Sites that tell a story

Only a few wine-growing regions, if any, are more spectacular than the Mosel. The wide water surface and the southfacing exposure of the steep vineyards ensure a unique microclimate. This, combined with the primeval slate soils, provides for the fascinating characteristics of the elegant wines that grow here. The Rieslings produced in this special environment, rank among the best white wines in the world.

Extreme in every aspect

Abysses open up when you are in the steep slopes of the Mosel. This makes a stay here as spectacular as the work exhausting. But it's worth it. The climate of the Mosel valley is ideal for viticulture. The river, dug deep into the primeval, steep slate slopes, created a valley protected from cold winds by dense forests, creating an almost Mediterranean climate.

Extreme contrasts in temperatures

The water surface of the river serves as a reflector and heat accumulator. The dark, blue Devonian slate stores heat during the day and releases it to the environment at night. The solar radiation is much more intense on the steep slopes, with gradients of up to 55°, than on the plain.

The most important helper of the winemaker is Nature

The relatively northern location of the valley compared to most wine regions of the world, provides very long daylight during the growing season in addition to the mild climate, which promotes the photosynthesis of the vines. The ripening is slow, which preserves aromas and crisp acidity and a cool, elegant minerality. Thus, complex wines are created, which are only available in the Mosel valley.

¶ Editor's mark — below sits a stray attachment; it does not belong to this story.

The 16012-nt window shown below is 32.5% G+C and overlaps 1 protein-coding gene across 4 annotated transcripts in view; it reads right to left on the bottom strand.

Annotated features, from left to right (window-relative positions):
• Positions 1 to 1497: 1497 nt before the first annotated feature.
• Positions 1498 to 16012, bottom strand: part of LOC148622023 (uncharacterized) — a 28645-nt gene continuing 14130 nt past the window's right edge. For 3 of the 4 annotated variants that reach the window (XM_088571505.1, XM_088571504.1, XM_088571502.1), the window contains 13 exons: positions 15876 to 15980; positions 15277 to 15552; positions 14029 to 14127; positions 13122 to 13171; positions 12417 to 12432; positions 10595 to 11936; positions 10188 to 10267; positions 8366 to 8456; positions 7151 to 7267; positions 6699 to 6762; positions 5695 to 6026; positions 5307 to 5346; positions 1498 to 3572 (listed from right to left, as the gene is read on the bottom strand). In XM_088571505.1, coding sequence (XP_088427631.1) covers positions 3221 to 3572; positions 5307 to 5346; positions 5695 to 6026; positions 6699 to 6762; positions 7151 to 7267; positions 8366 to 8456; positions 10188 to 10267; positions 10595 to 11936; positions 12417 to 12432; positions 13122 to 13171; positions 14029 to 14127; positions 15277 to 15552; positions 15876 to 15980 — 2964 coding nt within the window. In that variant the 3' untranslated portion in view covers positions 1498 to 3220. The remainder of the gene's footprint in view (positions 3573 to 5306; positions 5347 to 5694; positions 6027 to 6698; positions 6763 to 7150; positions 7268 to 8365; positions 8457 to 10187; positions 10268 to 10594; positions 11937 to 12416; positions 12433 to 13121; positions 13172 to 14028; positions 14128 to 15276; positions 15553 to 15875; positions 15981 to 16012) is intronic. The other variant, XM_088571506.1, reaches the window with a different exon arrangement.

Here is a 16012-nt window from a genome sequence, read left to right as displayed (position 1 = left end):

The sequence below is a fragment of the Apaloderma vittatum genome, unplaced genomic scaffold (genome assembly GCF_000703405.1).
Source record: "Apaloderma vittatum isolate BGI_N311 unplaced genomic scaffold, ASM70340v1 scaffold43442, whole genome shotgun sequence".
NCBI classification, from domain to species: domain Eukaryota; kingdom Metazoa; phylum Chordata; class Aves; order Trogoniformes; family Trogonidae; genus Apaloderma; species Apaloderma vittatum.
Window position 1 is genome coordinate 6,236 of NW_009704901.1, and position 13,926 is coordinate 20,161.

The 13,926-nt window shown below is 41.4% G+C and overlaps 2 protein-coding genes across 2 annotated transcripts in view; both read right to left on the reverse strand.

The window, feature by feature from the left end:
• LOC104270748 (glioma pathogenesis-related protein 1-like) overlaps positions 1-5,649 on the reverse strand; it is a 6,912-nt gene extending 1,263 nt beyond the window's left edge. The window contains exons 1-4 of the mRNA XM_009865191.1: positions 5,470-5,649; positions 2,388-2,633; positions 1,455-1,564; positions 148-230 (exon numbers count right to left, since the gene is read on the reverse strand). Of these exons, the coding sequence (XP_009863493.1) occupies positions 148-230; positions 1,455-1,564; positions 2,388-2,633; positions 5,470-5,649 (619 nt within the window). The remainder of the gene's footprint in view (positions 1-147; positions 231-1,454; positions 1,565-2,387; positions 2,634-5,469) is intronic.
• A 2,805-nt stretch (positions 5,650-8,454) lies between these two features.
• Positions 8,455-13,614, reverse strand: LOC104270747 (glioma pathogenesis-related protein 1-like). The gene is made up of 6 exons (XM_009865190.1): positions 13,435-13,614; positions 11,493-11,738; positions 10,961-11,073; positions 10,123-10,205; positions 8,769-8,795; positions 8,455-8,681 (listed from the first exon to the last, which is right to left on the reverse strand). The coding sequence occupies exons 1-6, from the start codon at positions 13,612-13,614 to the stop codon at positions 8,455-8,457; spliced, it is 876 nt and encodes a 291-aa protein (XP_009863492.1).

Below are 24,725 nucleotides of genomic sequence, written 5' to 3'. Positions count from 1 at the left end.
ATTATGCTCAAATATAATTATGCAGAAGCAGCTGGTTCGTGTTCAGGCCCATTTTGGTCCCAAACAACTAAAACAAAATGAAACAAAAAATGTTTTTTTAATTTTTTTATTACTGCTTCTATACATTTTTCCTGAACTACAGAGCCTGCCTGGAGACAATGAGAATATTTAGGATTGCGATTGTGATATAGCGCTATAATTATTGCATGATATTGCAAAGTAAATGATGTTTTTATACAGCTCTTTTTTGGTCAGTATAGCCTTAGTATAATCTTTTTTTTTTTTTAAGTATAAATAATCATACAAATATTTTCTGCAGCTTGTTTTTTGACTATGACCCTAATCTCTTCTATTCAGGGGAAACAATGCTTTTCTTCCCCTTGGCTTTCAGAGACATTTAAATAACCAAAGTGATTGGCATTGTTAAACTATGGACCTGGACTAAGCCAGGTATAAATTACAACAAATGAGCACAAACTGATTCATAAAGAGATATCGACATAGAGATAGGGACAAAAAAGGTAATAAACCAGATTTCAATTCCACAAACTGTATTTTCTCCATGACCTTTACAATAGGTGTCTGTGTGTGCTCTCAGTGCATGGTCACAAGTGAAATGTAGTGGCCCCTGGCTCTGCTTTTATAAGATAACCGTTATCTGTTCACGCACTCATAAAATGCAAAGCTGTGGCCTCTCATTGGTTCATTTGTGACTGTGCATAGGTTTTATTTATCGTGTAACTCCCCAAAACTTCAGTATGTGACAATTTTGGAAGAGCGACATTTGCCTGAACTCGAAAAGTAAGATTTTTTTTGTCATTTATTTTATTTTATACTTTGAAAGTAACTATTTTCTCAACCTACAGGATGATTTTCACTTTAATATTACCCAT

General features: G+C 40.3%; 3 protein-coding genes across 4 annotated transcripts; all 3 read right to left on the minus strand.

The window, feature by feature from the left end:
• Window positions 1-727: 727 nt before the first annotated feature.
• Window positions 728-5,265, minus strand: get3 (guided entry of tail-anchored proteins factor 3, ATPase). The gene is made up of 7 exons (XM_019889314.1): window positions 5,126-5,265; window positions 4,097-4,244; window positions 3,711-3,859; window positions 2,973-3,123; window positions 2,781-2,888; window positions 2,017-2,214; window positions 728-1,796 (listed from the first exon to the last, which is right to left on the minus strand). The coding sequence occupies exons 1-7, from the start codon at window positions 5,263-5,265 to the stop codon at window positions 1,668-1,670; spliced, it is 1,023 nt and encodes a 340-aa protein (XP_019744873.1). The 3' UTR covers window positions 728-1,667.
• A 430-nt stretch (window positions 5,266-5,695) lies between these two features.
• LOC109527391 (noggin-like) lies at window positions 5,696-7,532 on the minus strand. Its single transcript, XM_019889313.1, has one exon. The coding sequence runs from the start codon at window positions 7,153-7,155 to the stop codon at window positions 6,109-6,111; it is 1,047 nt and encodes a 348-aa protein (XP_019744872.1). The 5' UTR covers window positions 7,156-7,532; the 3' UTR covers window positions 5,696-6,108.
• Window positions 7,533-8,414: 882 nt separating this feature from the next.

The vines are rooted several meters deep in the rocks

Another special feature of our steep slopes are the stony soils of leafy, blue-grey slate. These slate soils have a low pH and are rich in minerals, especially iron. All this ensures a good acidity structure and the expressive minerality of our wines. The location in the barren steep slope forces the vines to form roots, which penetrate meters deep into the soil and the underlying bedrock, to supply themselves with water and minerals.


Located behind Zeltingen and Rachtig, it is the largest of the three vineyard sites. Medium sized, finely weathered slate soil with a high humus content dominates here. In the core area behind the village center, the vineyard is very steep with an orientation to the south-southeast. In the part downstream behind Zeltingen, the site turns to the southwest and west.
From the upper and westward-turning piece of Himmelreich, come usually our Kabinett wines. On the palate, they present plenty of flavor, with a nice fruitiness and a crisp , animating acidity.